The foundation of the crocodile program is the gathering of data which is used to assess the long-term status and health of the crocodile population at Turkey Point. State and federal Wildlife agencies grant Turkey Point the permits that allow biologists to actually work with endangered or threatened species like the crocodiles. Data gathered during the various surveys conducted each year is submitted annually in a report. Over time biologists can analyze the data and look for trends that can help predict certain aspects of the crocodile's life, such as overall population size, growth and survival rates, and distribution.
Every year the program sets out to capture any size class crocodile, and various biometric data is then collected from each animal. The goal is to capture animals that have been captured and marked in the past (re-captures). Data from the initial time of capture, such as length, weight, and location can be compared with the re-capture data, which will show the animal's rate of growth. Data from a crocodile that was initially marked as a hatchling and later recaptured as a juvenile or adult is particularly important.
Figure 1. American crocodile capture locations at Turkey Point Power Plant from the 2012 January, April and November capture events.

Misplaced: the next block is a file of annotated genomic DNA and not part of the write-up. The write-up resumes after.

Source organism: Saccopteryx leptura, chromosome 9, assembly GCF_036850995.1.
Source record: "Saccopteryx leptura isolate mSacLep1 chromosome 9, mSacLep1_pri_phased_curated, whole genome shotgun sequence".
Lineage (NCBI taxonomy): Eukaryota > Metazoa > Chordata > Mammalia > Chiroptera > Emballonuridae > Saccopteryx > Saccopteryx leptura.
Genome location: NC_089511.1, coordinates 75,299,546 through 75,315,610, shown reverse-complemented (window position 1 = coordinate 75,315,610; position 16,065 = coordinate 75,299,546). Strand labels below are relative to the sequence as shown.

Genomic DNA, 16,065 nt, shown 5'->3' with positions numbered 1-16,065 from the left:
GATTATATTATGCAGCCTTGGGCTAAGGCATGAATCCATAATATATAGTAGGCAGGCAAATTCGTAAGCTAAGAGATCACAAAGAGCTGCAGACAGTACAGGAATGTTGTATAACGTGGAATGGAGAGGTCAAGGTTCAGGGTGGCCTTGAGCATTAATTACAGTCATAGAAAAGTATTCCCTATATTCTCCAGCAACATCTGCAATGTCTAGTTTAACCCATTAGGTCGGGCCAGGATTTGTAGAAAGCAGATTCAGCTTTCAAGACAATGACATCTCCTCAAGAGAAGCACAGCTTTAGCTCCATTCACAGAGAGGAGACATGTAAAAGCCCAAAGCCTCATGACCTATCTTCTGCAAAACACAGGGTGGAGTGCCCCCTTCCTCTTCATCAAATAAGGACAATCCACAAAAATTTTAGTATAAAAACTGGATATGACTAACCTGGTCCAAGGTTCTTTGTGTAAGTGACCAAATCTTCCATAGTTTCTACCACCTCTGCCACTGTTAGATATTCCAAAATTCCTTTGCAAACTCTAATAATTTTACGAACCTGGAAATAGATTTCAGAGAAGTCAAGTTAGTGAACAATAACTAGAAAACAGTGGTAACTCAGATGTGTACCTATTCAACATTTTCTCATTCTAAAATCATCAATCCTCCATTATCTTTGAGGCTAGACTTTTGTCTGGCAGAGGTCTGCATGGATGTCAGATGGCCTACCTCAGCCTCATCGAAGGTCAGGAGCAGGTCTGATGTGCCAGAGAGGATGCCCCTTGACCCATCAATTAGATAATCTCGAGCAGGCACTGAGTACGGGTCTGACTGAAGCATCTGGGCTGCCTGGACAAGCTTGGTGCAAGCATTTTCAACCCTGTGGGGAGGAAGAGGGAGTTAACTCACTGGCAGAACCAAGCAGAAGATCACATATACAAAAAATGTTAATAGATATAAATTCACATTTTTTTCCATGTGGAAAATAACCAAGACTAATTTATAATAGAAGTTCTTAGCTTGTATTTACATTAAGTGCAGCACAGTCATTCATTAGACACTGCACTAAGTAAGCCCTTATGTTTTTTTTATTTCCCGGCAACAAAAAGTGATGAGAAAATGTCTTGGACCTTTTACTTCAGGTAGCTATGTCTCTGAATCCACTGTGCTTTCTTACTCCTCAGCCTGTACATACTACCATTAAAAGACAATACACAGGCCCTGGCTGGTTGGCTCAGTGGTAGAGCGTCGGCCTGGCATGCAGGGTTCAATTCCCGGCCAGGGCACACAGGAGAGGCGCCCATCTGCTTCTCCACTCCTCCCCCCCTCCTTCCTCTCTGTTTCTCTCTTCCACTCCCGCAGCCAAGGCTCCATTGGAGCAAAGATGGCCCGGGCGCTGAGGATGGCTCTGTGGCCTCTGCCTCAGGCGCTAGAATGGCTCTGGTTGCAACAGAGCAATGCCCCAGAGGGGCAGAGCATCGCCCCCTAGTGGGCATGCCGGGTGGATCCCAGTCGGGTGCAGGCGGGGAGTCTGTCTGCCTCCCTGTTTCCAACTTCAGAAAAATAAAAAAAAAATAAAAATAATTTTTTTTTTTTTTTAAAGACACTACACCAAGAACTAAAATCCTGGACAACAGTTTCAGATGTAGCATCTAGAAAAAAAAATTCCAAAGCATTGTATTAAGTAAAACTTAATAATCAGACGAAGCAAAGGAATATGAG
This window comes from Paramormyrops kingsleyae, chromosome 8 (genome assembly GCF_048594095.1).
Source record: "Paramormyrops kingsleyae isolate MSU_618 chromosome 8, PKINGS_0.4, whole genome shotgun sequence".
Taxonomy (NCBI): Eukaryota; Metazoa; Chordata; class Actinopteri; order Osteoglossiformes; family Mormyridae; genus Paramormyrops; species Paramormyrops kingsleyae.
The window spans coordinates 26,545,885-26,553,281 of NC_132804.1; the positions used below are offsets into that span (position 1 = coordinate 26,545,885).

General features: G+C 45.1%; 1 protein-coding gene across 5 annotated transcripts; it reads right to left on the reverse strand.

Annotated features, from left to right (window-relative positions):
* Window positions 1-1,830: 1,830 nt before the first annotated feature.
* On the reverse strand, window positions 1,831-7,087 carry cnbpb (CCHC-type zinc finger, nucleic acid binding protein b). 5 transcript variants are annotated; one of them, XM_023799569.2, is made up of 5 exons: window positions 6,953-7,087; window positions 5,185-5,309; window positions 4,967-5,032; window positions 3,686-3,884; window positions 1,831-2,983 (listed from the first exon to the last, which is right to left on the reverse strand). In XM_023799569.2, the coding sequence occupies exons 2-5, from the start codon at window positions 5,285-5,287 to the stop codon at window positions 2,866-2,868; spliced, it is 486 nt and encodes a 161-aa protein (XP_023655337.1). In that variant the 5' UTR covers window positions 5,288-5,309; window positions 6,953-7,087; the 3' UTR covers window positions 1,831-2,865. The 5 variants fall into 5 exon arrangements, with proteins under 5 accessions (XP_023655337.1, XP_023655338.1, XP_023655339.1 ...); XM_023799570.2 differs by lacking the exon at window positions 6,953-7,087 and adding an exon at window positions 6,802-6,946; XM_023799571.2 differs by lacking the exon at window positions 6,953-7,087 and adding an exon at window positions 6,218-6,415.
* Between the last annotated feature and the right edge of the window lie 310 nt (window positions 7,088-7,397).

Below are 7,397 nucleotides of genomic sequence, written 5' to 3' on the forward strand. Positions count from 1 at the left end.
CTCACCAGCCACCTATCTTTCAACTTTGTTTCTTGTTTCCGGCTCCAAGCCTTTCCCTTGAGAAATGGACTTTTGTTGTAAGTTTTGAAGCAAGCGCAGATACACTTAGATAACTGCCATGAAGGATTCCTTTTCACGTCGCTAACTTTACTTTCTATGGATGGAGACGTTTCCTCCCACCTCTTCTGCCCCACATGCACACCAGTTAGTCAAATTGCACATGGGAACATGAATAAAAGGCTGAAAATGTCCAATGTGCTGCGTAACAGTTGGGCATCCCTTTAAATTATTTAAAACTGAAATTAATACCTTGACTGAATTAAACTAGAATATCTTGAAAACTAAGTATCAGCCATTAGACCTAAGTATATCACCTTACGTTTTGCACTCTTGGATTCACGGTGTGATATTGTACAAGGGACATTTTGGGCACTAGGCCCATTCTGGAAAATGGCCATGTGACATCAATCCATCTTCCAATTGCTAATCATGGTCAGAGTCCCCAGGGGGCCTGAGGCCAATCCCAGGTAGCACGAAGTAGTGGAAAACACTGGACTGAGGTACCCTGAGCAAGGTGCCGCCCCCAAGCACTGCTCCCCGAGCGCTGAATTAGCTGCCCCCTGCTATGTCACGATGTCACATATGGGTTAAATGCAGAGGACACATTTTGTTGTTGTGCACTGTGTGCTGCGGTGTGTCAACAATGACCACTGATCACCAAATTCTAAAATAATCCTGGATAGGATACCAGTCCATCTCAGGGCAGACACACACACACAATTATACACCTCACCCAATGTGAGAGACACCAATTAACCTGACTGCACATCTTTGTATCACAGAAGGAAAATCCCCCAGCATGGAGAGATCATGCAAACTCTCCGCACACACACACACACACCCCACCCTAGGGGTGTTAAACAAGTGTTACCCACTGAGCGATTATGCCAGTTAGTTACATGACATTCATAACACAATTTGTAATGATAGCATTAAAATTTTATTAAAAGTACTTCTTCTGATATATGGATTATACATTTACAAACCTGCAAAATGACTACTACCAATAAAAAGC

The distribution of the crocodiles on the property can be determined by several routine truck and airboat surveys. GPS waypoints and size estimates are taken whenever a crocodile is sited during a survey. By understanding the distribution of crocodiles in the cooling canals of Turkey point, biologists can help save critical habitat or create new areas for animal reproduction.
Figure 2. Kernel Density Map of crocodile locations at Turkey Point Power Plant during August 2012 spotlight survey.
The Turkey Point crocodile program combines efforts and resources with other biologists in the state. The University of Florida crocodile research team is the institution in charge of the non-bias surveys for FPL, as well as the production of scientific papers.
The number of nests located since the start of the program. Data like this helps determine recruitment rates of mature females in a population. Nest locations have also been found to be consistent, with females visiting the same spots year after year.
- Frank J. Mazzotti1, and Others, Annual Report 2012.
- American Crocodile Monitoring Program Turkey Point.
Fort Lauderdale Research and Education Center University of Florida & U.S. Geological Survey Southeast Ecological Science Center.